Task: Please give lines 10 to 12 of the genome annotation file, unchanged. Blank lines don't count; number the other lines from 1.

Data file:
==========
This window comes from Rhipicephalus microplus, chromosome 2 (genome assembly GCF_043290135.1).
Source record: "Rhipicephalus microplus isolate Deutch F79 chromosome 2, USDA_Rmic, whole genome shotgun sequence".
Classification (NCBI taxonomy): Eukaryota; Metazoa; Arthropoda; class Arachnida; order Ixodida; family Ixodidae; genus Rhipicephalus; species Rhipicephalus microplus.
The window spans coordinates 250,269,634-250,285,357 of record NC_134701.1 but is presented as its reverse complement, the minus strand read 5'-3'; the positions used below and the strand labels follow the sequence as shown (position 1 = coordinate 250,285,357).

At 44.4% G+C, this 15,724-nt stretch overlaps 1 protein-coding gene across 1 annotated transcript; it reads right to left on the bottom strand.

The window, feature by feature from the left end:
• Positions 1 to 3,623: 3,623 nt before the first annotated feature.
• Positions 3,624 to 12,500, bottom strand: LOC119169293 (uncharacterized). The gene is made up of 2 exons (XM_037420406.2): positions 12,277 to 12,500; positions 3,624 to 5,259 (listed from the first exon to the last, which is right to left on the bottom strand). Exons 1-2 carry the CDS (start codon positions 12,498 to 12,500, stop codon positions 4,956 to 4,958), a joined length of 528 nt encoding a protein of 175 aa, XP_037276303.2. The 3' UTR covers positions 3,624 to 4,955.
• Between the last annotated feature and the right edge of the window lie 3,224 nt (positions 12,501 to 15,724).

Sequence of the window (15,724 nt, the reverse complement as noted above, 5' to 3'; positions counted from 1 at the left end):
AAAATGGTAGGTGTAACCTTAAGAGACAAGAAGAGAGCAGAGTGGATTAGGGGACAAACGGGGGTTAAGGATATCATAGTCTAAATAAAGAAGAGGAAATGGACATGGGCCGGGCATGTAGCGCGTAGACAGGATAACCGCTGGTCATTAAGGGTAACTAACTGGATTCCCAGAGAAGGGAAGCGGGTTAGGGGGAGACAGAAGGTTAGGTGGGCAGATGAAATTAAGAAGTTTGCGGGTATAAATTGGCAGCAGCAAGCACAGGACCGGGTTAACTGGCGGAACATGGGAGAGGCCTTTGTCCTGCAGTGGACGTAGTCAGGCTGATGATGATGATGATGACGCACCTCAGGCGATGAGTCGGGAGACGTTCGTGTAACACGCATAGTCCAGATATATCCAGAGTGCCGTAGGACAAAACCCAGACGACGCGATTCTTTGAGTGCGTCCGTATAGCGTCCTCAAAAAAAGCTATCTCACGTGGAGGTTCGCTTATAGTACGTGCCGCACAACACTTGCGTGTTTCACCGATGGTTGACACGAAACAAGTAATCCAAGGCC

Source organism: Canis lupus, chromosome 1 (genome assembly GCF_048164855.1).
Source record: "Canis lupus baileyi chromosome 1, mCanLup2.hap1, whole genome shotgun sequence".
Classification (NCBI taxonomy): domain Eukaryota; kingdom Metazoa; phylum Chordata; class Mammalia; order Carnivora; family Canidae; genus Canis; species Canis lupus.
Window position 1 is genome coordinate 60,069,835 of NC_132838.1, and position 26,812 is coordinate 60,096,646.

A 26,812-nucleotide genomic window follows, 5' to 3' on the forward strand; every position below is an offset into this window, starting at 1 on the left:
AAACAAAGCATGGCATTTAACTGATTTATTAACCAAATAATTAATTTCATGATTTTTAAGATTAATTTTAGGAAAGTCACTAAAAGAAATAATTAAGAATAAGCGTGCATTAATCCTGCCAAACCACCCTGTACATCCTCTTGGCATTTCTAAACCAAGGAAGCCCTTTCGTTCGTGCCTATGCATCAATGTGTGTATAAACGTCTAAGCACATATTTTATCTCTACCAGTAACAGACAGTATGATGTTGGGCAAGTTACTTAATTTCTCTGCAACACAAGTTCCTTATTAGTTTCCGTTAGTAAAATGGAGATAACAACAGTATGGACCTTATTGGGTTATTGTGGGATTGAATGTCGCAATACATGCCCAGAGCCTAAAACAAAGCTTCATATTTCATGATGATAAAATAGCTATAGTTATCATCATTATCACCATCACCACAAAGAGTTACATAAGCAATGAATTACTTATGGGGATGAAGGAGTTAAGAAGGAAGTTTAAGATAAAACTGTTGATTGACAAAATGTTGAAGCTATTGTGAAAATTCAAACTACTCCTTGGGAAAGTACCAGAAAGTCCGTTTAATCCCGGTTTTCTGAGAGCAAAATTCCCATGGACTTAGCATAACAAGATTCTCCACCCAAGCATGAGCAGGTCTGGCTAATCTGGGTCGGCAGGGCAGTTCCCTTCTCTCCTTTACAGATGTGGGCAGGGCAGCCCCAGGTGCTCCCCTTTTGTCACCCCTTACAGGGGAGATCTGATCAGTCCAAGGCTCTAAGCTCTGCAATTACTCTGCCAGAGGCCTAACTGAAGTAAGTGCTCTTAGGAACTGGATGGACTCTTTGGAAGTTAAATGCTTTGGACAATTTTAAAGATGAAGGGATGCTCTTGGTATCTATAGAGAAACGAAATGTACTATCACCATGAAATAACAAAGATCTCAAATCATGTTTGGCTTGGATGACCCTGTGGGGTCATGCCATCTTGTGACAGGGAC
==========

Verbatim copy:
Sequence of the window (15,724 nt, the reverse complement as noted above, 5' to 3'; positions counted from 1 at the left end):
AAAATGGTAGGTGTAACCTTAAGAGACAAGAAGAGAGCAGAGTGGATTAGGGGACAAACGGGGGTTAAGGATATCATAGTCTAAATAAAGAAGAGGAAATGGACATGGGCCGGGCATGTAGCGCGTAGACAGGATAACCGCTGGTCATTAAGGGTAACTAACTGGATTCCCAGAGAAGGGAAGCGGGTTAGGGGGAGACAGAAGGTTAGGTGGGCAGATGAAATTAAGAAGTTTGCGGGTATAAATTGGCAGCAGCAAGCACAGGACCGGGTTAACTGGCGGAACATGGGAGAGGCCTTTGTCCTGCAGTGGACGTAGTCAGGCTGATGATGATGATGATGACGCACCTCAGGCGATGAGTCGGGAGACGTTCGTGTAACACGCATAGTCCAGATATATCCAGAGTGCCGTAGGACAAAACCCAGACGACGCGATTCTTTGAGTGCGTCCGTATAGCGTCCTCAAAAAAAGCTATCTCACGTGGAGGTTCGCTTATAGTACGTGCCGCACAACACTTGCGTGTTTCACCGATGGTTGACACGAAACAAGTAATCCAAGGCC

Source organism: Canis lupus, chromosome 1 (genome assembly GCF_048164855.1).